Tempests were also brewing inside our department. Tom Bottomore was a very prominent academic Marxist. He had translated a number of early works of Marx and written extensively about the sociological dimensions of Marx’s thinking. He validated Marxism as an important sociological theory, one which must be included in the history of sociological thought along with the more conventionally accepted sociological works of Weber, Durkheim, Simmel, Tönnies, etc. In a word, he had made Marxism respectable in the academic world, even at the staid University of British Columbia, which used one of his books as a text. That was an important contribution, and one which attracted a number of leftist academics to Simon Fraser’s PSA department from the moment that his appointment was announced. Kathleen Aberle, John Leggett, Louis Feldhammer, Mort Briemberg and others of my colleagues, including of course myself, were in this group. Many graduate students and also undergraduates responded to the same attraction. Bottomore was a big red magnet.
However, for Bottomore Marxism was only an academic pursuit. He certainly knew, but did not go along with, Marx’s famous saying, “The philosophers have merely interpreted the world. The point, however, is to change it.” He soon saw that the SFU administration paid no deference whatever to his status as department head, and this infuriated him, but he did not rally his troops to fight back. His faculty colleagues meanwhile expected him, as department chair, to show deference to their consensus, and this also offended him. The administration was far to the political right of his own Labour Party inclinations, while most of his faculty colleagues and the students were considerably to his political left. Inside of a year, Bottomore wished a plague on both houses and departed in a huff to teach at Sussex in more sensible England.
With him went my PhD thesis plans and my initial reason for being there. I wasn’t having any luck studying with great names in academic Marxism; both Marcuse and Bottomore fled soon after I arrived. (Marcuse did visit SFU as a guest speaker at the invitation of the PSA department, and the department attempted to hire him, causing a huge uproar.) But there was so much else going on at SFU that I hardly had time to think. There were endless department meetings and all-faculty meetings and protest rallies and sit-ins and occupations.
My own contribution to all of this brouhaha was very minor. All I remember is a short talk I gave at a rally concerning an upcoming university Board of Governors meeting on the campus. I said, to general laughter, “Since we have not been invited, it would be impolite to refuse to go.” There is a photo of me addressing the rally, with a university administrator in the background, looking disgusted (left). The board was said to be looking for the parties responsible for the “troubles,” so I had a glass shop make up a stack of small mirrors that we held up to the trustees as they entered the meeting. Either at this meeting or at another one, I don’t remember, the board did fire university president Patrick McTaggart-Cowan, and later also chancellor Gordon Shrum, but their replacements proved no better.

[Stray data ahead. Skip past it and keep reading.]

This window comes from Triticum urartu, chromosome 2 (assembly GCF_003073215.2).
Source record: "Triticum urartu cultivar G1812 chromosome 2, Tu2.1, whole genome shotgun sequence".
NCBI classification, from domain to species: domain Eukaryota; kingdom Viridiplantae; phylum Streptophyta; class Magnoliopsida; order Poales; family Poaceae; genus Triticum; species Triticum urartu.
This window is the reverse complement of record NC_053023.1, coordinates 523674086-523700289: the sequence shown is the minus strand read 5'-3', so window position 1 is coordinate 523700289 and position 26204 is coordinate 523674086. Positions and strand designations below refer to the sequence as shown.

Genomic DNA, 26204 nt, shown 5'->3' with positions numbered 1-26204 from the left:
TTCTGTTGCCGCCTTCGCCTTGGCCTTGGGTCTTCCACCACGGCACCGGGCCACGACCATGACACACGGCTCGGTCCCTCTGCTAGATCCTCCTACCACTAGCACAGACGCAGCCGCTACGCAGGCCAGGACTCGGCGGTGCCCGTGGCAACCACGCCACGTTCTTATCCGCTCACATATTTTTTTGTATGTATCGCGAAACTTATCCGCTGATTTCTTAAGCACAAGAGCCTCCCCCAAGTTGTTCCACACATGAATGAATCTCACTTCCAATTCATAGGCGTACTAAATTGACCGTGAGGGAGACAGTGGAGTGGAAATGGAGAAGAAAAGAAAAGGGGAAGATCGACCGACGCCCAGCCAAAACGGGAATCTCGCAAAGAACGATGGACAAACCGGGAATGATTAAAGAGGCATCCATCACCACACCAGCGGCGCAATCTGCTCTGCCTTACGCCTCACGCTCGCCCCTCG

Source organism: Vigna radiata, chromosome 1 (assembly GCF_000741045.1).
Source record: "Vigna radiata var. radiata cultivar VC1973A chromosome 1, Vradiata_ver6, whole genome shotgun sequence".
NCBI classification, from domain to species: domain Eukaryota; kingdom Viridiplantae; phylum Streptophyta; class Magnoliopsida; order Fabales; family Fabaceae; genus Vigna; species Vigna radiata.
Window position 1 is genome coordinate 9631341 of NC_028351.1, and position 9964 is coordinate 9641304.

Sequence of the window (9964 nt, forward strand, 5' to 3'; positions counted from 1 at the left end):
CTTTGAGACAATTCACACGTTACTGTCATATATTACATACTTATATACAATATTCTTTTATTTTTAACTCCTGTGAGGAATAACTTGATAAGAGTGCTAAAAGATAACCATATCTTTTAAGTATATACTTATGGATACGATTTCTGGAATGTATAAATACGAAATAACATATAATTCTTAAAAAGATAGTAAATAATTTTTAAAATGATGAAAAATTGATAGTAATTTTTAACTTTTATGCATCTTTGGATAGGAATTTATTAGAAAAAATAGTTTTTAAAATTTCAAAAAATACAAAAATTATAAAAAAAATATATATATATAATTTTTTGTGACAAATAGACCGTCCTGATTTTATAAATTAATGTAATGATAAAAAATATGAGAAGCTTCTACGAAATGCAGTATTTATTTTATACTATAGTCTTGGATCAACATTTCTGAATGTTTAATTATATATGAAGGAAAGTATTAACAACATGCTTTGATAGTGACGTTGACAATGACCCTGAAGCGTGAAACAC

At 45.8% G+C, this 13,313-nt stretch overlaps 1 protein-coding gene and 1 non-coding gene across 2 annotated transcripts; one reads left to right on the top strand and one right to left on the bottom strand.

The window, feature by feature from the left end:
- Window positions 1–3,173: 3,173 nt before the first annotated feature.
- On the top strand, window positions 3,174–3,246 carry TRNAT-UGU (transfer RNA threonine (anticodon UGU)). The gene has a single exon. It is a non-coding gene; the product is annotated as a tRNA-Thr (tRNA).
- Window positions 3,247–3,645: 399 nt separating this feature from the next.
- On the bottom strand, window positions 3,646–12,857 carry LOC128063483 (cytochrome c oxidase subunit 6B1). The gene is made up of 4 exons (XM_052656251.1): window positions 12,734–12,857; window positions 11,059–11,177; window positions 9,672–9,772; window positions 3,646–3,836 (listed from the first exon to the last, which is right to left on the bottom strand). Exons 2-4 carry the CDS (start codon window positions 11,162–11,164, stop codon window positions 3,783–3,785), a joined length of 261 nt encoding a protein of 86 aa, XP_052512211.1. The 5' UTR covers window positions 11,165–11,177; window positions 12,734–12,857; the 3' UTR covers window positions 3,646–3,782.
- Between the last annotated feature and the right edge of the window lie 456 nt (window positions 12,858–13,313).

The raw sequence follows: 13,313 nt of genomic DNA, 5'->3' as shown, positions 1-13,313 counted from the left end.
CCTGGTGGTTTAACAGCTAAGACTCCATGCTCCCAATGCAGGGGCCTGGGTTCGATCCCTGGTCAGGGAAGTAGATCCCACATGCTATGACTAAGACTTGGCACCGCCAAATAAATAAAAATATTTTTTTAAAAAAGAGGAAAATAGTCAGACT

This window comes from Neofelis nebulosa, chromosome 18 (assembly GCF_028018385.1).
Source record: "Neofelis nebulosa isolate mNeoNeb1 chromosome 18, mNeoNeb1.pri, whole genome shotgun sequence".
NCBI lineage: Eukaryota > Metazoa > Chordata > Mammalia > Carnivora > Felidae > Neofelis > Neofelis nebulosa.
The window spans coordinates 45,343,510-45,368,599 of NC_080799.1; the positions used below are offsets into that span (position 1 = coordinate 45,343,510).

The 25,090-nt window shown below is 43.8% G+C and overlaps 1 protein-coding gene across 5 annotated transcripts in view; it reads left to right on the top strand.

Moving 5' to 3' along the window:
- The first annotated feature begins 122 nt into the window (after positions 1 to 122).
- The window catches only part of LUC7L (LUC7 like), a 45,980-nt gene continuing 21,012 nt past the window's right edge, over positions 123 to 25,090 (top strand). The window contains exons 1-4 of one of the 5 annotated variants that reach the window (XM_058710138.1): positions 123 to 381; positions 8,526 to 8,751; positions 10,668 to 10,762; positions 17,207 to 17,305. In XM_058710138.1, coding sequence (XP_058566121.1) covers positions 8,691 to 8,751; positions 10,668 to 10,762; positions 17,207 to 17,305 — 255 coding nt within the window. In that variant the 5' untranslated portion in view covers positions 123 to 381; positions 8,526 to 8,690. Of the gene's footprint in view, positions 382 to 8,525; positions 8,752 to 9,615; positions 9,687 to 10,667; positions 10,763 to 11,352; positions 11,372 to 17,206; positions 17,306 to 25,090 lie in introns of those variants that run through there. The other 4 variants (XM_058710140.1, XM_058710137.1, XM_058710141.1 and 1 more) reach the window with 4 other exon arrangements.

In June of ’68, I drove to the Michigan State campus in East Lansing and attended the national SDS convention there. My memories of this event are a blur. There was the Black Panther Party, enjoying enormous prestige, but poisoning the air with anti-women slurs; there was the Progressive Labor Party or one of its front groups, tightly disciplined but offending almost everyone with its smug know-it-all dogmatism; and there was the Revolutionary Youth Movement (RYM), the most vibrant of the predominantly white groups, but already splitting into RYM-I (Weathermen) and RYM-II, a volatile coalition of Marxist-Leninist groups. It was a turbulent gathering, like free-for-all combat in a food court.
At the convention, I got briefly acquainted with Bill Ayers, Rick Ayers, Bernardine Dohrn, and Mark Rudd. At this time they were radical student activists, leaders of big student protests, with the ambition to lead broader movements. Their main aim was to get the masses to rise up, battle the police in the streets, and seize political power. The stupid bombing bit that some of them got involved with, and that earned them the “terrorist” label, came later, after their mass mobilization dreams were mostly frustrated.
In East Lansing, I stayed in a house belonging to some of the campus RYM-I people. Late at night after the convention session, three young RYM-I women put down their sleeping bags next to mine on the floor. One of them volunteered, “You can have sex with us, but we all have the clap.” I thought about it and declined.
The SDS convention felt wildly exciting at the moment. Listening to the presentations I found myself pulled and fired up this way and that, high on the smoke of radical change. But it left me with a depressing afterglow. On the drive back to Vancouver, I found myself fantasizing that if one could combine the best qualities of each of the competing trends, one would have a formidable fighting force. Then I immediately castigated myself for thinking such un-Leninist rubbish.